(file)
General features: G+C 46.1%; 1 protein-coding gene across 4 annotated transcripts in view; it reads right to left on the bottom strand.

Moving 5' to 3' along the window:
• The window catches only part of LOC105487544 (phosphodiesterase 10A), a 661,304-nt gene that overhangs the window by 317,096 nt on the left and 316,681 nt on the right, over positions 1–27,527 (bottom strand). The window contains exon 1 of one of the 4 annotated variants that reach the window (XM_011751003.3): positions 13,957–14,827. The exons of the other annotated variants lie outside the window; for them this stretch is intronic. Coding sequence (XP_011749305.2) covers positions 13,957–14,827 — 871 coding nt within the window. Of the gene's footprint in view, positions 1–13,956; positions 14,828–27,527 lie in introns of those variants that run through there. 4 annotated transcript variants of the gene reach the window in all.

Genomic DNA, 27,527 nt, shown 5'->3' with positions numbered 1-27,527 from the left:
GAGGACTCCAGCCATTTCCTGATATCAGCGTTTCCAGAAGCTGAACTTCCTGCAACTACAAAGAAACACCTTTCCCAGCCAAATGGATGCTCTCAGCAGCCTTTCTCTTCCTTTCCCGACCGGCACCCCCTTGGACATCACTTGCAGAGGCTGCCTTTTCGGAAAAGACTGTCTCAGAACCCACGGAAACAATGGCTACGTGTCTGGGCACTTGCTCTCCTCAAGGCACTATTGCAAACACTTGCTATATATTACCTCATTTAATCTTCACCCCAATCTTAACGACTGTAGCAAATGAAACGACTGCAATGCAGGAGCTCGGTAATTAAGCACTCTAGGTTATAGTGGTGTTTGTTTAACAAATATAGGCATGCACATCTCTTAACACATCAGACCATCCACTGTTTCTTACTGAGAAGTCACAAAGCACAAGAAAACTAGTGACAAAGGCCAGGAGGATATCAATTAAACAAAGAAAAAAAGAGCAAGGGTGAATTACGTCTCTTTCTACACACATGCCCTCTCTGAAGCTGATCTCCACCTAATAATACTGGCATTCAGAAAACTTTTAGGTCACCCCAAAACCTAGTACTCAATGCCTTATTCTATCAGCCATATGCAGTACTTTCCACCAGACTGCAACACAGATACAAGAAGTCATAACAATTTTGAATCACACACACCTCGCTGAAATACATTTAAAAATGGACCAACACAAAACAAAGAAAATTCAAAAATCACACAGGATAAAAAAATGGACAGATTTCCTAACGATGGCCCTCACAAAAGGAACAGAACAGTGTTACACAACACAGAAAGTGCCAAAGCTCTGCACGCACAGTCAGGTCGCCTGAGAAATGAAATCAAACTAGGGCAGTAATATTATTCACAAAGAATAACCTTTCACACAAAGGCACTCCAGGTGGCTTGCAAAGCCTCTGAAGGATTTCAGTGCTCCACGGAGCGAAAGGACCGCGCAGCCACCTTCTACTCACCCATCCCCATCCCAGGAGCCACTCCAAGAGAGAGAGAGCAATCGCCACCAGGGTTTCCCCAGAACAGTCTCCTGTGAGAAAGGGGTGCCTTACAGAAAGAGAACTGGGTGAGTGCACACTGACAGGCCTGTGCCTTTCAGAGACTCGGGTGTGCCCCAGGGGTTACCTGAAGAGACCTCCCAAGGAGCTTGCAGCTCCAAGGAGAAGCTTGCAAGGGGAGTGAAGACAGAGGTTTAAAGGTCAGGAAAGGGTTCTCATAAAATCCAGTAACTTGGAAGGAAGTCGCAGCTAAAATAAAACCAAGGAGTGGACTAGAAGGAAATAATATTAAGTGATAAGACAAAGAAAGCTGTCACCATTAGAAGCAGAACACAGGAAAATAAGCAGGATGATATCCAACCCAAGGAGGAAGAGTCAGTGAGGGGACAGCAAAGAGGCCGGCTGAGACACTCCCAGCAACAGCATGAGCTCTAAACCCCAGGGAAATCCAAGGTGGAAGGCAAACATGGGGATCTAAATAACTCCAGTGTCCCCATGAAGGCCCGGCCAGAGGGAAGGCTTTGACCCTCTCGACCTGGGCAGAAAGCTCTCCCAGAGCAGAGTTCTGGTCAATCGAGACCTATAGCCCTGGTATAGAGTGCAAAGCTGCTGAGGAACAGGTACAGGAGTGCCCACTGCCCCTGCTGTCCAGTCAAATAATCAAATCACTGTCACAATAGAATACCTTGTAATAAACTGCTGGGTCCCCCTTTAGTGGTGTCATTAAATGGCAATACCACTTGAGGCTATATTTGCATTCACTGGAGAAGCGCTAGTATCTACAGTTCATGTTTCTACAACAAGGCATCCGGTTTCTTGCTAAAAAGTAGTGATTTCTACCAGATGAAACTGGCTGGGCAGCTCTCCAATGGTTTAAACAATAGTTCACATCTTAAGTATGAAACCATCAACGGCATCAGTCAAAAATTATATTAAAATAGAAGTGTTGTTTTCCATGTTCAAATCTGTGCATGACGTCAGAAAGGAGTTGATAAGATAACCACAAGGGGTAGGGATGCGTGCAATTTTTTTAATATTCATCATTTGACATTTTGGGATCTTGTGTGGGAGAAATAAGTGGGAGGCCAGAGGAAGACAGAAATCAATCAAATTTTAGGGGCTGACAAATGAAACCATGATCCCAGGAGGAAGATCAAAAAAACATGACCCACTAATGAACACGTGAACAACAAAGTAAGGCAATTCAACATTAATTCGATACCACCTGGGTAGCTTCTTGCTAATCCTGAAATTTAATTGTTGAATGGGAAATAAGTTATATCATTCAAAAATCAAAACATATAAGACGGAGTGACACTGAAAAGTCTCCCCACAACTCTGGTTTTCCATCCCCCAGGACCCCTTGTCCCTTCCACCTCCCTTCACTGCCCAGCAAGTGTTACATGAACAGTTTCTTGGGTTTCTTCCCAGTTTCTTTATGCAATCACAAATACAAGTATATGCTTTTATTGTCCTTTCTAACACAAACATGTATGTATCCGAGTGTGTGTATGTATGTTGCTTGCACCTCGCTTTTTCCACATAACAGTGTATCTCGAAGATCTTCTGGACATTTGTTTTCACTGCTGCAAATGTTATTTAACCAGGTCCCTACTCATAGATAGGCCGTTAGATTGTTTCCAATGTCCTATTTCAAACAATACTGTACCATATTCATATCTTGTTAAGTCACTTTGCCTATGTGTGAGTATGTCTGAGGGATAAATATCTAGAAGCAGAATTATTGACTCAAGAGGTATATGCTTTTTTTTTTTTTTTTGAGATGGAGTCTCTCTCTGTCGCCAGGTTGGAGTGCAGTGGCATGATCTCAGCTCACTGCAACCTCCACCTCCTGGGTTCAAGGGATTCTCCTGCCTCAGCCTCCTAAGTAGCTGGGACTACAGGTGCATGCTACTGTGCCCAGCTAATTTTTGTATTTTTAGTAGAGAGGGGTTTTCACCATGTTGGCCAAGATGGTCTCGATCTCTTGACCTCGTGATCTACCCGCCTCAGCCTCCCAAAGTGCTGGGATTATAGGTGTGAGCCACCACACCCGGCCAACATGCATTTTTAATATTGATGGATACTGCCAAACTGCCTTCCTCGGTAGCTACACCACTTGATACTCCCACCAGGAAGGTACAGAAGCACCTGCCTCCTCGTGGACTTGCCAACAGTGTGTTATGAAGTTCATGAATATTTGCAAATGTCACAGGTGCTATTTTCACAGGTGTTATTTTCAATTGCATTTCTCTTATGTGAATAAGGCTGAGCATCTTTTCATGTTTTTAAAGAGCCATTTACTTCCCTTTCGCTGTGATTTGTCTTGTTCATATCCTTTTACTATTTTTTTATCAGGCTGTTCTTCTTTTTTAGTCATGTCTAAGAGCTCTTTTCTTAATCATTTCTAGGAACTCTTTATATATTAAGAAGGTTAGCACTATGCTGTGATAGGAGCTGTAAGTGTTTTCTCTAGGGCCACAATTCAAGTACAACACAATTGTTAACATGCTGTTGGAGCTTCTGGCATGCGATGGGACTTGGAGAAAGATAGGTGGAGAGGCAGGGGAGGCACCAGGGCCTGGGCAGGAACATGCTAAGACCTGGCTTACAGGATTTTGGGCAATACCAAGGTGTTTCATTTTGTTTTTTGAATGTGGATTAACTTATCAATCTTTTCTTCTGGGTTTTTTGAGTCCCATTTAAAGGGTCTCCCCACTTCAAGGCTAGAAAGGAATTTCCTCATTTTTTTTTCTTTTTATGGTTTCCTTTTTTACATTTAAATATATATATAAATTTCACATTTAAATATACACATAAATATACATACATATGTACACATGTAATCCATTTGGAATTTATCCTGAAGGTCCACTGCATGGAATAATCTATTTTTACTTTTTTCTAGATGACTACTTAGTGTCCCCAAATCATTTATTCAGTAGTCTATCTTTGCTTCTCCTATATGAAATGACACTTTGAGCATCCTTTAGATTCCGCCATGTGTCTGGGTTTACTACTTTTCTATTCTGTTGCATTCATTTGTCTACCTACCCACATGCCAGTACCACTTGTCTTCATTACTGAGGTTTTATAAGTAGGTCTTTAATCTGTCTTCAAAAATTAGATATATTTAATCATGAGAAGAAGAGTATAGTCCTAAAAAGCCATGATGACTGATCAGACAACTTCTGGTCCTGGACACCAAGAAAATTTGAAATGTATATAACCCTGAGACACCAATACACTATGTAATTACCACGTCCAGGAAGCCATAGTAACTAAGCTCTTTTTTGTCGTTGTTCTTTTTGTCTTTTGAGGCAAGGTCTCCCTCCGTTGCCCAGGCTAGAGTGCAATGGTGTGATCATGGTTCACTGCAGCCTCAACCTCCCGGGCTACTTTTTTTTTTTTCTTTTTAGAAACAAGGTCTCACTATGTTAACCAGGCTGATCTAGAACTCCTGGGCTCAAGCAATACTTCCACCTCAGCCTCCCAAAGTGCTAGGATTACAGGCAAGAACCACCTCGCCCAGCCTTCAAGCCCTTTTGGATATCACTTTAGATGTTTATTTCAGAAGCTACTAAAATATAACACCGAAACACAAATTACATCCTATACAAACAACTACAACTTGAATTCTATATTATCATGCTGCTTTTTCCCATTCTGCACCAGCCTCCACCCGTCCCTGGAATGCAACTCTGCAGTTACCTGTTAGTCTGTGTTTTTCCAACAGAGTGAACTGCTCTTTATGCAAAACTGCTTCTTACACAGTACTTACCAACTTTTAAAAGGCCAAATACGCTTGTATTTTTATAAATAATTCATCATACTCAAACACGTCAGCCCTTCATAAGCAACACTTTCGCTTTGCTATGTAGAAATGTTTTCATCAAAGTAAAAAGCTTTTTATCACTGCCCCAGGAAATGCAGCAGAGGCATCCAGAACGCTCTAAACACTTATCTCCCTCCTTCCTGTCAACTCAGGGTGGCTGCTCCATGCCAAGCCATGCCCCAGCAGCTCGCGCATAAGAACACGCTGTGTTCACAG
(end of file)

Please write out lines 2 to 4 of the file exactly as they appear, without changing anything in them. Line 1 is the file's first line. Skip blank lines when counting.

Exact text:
Moving 5' to 3' along the window:
• The window catches only part of LOC105487544 (phosphodiesterase 10A), a 661,304-nt gene that overhangs the window by 317,096 nt on the left and 316,681 nt on the right, over positions 1–27,527 (bottom strand). The window contains exon 1 of one of the 4 annotated variants that reach the window (XM_011751003.3): positions 13,957–14,827. The exons of the other annotated variants lie outside the window; for them this stretch is intronic. Coding sequence (XP_011749305.2) covers positions 13,957–14,827 — 871 coding nt within the window. Of the gene's footprint in view, positions 1–13,956; positions 14,828–27,527 lie in introns of those variants that run through there. 4 annotated transcript variants of the gene reach the window in all.

Genomic DNA, 27,527 nt, shown 5'->3' with positions numbered 1-27,527 from the left: